EXAM 3 - EXAM3 CentralAsia PopulationIndicators Table10.1...

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EXAM 3 18:41 Central Asia Population Indicators Table 10.1 Introduction Afghanistan Six former republics of the now defunct U.S.S.R. Landlocked Environmental unity vs. cultural differences Oil U.S.S.R. or China Central Asia Physical Regions Mountains Pamir, Hindu Kush, Tien Shan, The Fan Steppe Dominates much of Kazakhstan Desert Kyzl Kum, Kra Kum, Registan and Dasht-I Margo Environmental Issues
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The Shrinking Aral Sea Soviet initiatives in 1960s Not a true sea Two rivers that are heavily used for irrigation Amu Darya, Syr Darya Water cotton Salinity increased, causing most fish to die Muynak, Uzbekistan Formerly a fishing vllage Canning factory closed in 1989 Loss of 20 fish species The Ship Graveyard The Karakalpaks Autonomous Region in Uzbekistan Dust, salt and pollutants 150 million tons get dumped on Central Asia High respiratory problems Birth defects have doubled Throat cancer
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110 vs. 10 Rebirth Island Island where Soviets stored bombs Now a peninsula The Shrinking Aral Sea Hope North Aral Sea Solutions? Desalination plants Charging farmers Using alternative cotton Fewer chemicals Installing Dams to fill the Aral Sea Redirecting water Other Environmental Issues Desiccation Desertification Gobi Desert Caspian Sea (Baku) Ural Sea and Volga River Deforestation Population and Settlement Too arid or too high to support human life
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Nomadic  pastoralists = favorable areas Sedentary people = river valleys C.A. low-density environment Han Chinese Ethnic Russians emigrating from Kazakhstan Migration to Moscow from former Soviet republics Oil Urban Geography Urbanization in Central Asia Older cities (Samarkand and Bukhara) Lavish architecture Overland trade routes Diminished by sea trade Modern urban construction under Russian reflect more austere styles Similar layouts, architecture, and entertainment activities 5 republic capitals Major buildings occupied entire block Green space Statuary Public housing constructed for function not aesthetics Region still largely rural Dushanbe, Tajikistan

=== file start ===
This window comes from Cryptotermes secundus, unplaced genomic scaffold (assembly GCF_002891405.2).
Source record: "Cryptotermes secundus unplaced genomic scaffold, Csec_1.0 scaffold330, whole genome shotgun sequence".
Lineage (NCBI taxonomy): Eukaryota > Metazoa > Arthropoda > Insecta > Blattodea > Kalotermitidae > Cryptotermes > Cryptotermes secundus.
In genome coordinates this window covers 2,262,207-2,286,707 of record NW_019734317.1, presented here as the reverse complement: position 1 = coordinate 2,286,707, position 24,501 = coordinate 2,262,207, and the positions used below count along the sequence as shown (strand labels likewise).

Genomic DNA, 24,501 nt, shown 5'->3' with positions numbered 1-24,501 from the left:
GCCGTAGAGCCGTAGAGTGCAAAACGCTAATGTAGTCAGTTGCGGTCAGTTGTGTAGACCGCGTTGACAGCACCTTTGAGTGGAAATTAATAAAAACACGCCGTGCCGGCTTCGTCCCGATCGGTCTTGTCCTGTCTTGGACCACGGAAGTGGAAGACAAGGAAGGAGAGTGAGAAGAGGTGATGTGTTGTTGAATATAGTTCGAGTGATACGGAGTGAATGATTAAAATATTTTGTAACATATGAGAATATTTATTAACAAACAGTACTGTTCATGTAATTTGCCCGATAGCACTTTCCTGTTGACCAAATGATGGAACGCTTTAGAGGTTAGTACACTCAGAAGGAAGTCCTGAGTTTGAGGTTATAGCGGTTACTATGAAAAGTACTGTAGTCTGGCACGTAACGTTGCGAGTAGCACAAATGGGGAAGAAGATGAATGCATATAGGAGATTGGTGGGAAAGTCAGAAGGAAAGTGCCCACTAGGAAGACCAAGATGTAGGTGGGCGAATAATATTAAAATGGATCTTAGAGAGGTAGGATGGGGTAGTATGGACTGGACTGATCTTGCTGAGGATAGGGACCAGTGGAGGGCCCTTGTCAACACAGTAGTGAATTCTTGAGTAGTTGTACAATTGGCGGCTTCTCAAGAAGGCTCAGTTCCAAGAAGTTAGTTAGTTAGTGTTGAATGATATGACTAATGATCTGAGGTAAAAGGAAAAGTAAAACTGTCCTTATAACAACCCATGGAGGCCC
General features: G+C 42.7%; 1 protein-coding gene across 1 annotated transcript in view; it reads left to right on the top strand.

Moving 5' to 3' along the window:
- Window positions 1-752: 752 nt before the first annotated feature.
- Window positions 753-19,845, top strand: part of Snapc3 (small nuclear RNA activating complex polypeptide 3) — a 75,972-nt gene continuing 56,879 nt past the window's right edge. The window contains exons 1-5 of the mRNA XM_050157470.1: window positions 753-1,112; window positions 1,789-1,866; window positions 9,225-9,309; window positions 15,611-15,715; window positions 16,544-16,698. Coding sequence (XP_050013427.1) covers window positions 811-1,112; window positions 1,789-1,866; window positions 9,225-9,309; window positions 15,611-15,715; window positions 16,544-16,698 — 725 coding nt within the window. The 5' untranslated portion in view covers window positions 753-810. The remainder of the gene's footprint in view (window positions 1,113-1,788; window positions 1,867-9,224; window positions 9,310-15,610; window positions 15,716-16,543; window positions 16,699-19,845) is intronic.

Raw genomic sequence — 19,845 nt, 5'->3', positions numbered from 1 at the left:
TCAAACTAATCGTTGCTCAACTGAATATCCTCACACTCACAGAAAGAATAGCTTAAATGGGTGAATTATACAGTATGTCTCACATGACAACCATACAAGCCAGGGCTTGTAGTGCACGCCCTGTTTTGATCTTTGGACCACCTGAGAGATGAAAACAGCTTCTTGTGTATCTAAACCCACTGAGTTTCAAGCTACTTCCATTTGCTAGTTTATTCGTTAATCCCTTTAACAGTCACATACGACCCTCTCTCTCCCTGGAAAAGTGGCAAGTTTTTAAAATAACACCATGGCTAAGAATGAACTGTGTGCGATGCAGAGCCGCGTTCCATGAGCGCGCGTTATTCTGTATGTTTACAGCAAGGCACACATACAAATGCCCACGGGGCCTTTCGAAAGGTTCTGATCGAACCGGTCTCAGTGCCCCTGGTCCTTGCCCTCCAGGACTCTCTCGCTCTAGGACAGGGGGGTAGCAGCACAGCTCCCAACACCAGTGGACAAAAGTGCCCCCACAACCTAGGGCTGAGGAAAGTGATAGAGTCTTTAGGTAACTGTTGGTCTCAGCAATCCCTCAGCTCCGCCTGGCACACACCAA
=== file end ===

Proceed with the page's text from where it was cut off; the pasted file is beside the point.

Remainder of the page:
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Isma’il Samani/Samanid Government Buildings Tajik State National University Boulevards Religion Trade routes led to many religions Buddhism, Islam, Christianity, Judaism, Zoroastrianism, and minor religions Islam in Central Asia Most Muslims are Sunni Shi’ism Dominant among Hazaras (of central Afghanistan) and the Azeris Taliban and Buddhist Statues Mongolia and Tiber are mostly Buddhist Historical Region Two major early ethinic groups Turkic Persian Alexander the Great Greeks Reverted to Persian rule until the Arab conquest 8 th  century
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Turkic Control Arab political control lasted until A.D. 899 Persian dominance continued until conquest of their capital city of Bukhara by Turkic  tribes in 999
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This note was uploaded on 10/07/2011 for the course GEOG 1003 taught by Professor Patzewitsch during the Fall '08 term at LSU.

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EXAM 3 - EXAM3 CentralAsia PopulationIndicators Table10.1...

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